Friday, December 30, 2022

Europe must exploit its fossil fuel resources or face economic relegation to second world status

As Europe faces its worst energy crisis in living memory, Net Zero Watch has warned ministers and MPs in London and Brussels that they have a choice between exploiting Europe’s untouched fossil fuel resources or inevitable relegation of the continent to second world status.

It is matter of real concern that most MPs and ministers still oppose drilling for gas and oil in European waters and the North Sea, and even more importantly, still reject shale gas exploration, blocking a vital energy resource for Europe’s and the UK’s future.

Europe’s fossil fuel resources are the subject of a new paper published today by Net Zero Watch. The paper surveys the scale of resources and concludes that they are large enough to make a significant difference to both price and energy security, opening up the path to a more secure future.

Europe’s energy resources are far from trivial, with coal reserves amounting to nearly 13% of the global total, sufficient to support current levels of production for nearly 300 years.

According to the European Commission, technically recoverable shale gas resources in Europe amount to some 14 trillion cubic metres, between four and five times greater than the proven reserves of natural gas. In other words, shale gas would be sufficient to support current levels of European gas production for more than 50 years.

In 2014 the European Commission concluded that ‘the volumes produced will not make Europe self-sufficient in gas, but could help to reduce prices’. That conclusion is obviously correct, and applies with equal force to coal, oil, and conventional natural gas resources.

Dr John Constable, the report’s author, said:

Europe’s fossil fuel resources will not deliver self-sufficiency – for that we need nuclear energy – but they reinforce our energy security and promote the economic prosperity that we require to move towards a high energy nuclear future.

It is alarming that there are still parliamentarians who believe that more renewable energy is the solution, when this will only deepen the current crisis and make recovery still more difficult. Only the physically superior energy from fossil fuels is able to help us out in this desperate situation.”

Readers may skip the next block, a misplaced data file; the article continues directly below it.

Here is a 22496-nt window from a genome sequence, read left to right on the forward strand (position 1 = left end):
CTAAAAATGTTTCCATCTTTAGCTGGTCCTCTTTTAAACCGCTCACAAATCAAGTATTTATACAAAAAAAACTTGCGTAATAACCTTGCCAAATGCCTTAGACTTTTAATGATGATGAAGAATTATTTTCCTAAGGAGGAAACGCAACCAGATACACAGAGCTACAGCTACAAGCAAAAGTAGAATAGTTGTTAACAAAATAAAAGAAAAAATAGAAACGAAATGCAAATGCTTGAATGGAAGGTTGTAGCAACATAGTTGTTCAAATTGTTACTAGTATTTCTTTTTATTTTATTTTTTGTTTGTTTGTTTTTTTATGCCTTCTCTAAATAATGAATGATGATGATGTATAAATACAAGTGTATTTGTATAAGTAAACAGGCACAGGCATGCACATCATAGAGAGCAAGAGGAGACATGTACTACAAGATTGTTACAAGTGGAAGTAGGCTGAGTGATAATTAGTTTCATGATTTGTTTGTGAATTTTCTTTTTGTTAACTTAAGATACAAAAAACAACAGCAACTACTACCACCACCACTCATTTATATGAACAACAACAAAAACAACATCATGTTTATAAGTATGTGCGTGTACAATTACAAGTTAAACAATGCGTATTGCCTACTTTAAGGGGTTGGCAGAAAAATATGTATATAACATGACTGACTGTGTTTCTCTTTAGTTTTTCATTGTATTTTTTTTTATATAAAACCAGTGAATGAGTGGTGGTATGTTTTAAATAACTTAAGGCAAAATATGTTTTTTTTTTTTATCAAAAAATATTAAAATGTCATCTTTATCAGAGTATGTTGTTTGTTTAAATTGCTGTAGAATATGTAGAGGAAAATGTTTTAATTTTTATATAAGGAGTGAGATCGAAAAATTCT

See: "European Fossil Fuels: Resources and Proven Reserves" (pdf)


UN Secretary-General António Guterres Falsely Claims Weather Disasters Have Increased 500% in 50 Years

Last September, the United Nations Secretary-General António Guterres claimed climate, weather and water-related disasters had increased by 500% over the last 50 years. According to the political and environmental science writer Professor Roger Pielke this is “pure misinformation“. He goes on to suggest that “you will never find a more obvious and egregious wrong claim in public discussions from a more important institution”. Matters were made even worse, in Pielke’s view, because the false notion was “legitimised” by none other than the World Meteorological Organisation (WMO), one of the founding bodies of the Intergovernmental Panel on Climate Change.

Of course 2022 is not fully complete, but total disasters will be around the 330 mark, and this will be similar to the average for the last decade. Compared with the 2000s, the numbers are about 10% lower.

Based on these data, said by CRED to be reliable since 2000, Pielke notes there is no evidence that the number of global and climate disasters is increasing. “That means that – undeniably – there is no evidence to support another false claim by the UN that, ‘The number of disaster events is projected to reach 560 a year – or 1.5 each day, statistically speaking – by 2030’.”